The market for thermoelectric energy harvesters will grow from over $40m in 2014 to $950m in 2024. Thermoelectric generators are devices which convert temperature differences into electrical energy. The principle phenomenon that underpins thermoelectric energy generation is known as the Seebeck effect: the conversion of a temperature differential into electricity at the junction of two materials.
Although thermoelectric phenomena have been used for heating and cooling applications quite extensively, electricity generation has only seen very limited market in niche applications and it is only in recent years that interest has increased regarding new applications of energy generation through thermoelectric harvesting.
The new applications are varied and the vertical markets benefiting from new devices range from condition monitoring in industrial environments, smart metering in energy market segments, to thermoelectric applications in vehicles, either terrestrial or other.
This report gives an overview of devices, materials and manufacturing processes, with a specific focus on emerging technologies that allow for new functionality, form factor and application in various demanding environments. Whether it is operation in high temperatures or corrosive environments, applications with increased safety demands or components that need to be thin, flexible, or even stretchable, there is a lot of research and development work worldwide which is highlighted.
Included in the report are interviews with potential adopters of thermoelectric energy harvesters and their views of the impact that the technology could have over their respective industries. Some of the application sectors include:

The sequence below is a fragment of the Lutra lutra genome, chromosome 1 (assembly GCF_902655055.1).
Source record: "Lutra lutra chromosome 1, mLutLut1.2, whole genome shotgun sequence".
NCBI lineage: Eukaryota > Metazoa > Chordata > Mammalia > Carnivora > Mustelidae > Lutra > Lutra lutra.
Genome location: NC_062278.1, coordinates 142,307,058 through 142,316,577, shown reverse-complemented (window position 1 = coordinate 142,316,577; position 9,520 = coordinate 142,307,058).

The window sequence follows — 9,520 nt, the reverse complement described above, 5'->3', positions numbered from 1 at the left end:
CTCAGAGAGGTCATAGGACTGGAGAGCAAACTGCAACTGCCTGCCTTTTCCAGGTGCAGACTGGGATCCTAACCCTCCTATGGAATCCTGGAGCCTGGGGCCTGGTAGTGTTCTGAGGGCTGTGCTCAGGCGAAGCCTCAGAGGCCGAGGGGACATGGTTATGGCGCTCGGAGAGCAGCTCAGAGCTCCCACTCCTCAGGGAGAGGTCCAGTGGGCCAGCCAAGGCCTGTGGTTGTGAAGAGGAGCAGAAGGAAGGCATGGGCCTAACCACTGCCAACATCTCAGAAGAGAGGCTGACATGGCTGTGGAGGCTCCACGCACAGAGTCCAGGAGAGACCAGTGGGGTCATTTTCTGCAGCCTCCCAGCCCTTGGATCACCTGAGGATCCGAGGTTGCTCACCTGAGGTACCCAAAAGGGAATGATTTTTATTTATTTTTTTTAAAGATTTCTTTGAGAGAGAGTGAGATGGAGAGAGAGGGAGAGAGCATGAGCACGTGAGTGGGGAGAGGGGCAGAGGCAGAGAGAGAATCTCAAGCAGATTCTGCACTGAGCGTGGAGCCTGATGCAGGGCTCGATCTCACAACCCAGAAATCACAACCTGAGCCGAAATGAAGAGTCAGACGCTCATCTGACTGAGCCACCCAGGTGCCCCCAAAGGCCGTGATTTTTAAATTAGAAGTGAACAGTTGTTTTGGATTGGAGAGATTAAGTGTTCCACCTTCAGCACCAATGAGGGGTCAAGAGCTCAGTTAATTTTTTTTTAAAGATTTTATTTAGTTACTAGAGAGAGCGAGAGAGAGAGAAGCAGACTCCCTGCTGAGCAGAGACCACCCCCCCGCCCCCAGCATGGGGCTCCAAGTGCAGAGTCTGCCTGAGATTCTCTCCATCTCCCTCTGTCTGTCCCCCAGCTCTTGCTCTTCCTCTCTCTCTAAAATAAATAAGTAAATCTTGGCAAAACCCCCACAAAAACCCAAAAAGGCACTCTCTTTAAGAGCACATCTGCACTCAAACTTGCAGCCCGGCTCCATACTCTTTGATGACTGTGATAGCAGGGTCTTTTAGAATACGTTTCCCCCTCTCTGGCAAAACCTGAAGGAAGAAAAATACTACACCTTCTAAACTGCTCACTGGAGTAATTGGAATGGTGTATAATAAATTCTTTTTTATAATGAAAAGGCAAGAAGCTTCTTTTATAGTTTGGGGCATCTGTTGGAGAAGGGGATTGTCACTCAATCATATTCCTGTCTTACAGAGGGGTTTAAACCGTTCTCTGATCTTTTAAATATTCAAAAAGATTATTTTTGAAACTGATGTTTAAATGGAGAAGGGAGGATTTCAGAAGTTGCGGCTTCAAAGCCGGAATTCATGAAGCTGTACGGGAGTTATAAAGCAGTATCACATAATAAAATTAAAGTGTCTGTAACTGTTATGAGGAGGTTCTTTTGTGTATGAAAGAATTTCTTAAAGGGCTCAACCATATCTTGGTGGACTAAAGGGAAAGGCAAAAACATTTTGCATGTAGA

- Waste heat recovery systems in vehicles: A large number of car companies, including Volkswagen, VOLVO, FORD and BMW in collaboration with NASA have been developing thermoelectric waste heat recovery systems in-house, each achieving different types of performance but all of them expecting to lead to improvements of 3-5% in fuel economy while the power generated out of these devices could potentially reach up to 1200W.
- Wireless sensor network adoption. Wireless sensors powered by thermogenerators in environments where temperature differentials exist would lead to avoiding issues with battery lifetime and reliability. It would also lead to the ability to move away from wired sensors, which are still the solution of choice when increased reliability of measurement is necessary. Some applications have low enough power demands to operate with small temperature differentials, as small as a few degrees in some cases. These types of developments increase adoption trends.
- Consumer applications: In these applications, the type of solution that thermogenerators provide varies: it could be related to saving energy when cooking by utilising thermo-powered cooking sensors, powering mobile phones, watches or other consumer electronics, even body sensing could become more widespread with sensory wristbands, clothing or athletic apparel that monitor vitals such as heart rate, body temperature, etc.
Finally, utilising solid assumptions based on the knowledge acquired through extensive primary research and the understanding of the way existing and new markets develop over time, 10-year IDTechEx market forecasts are included in the report.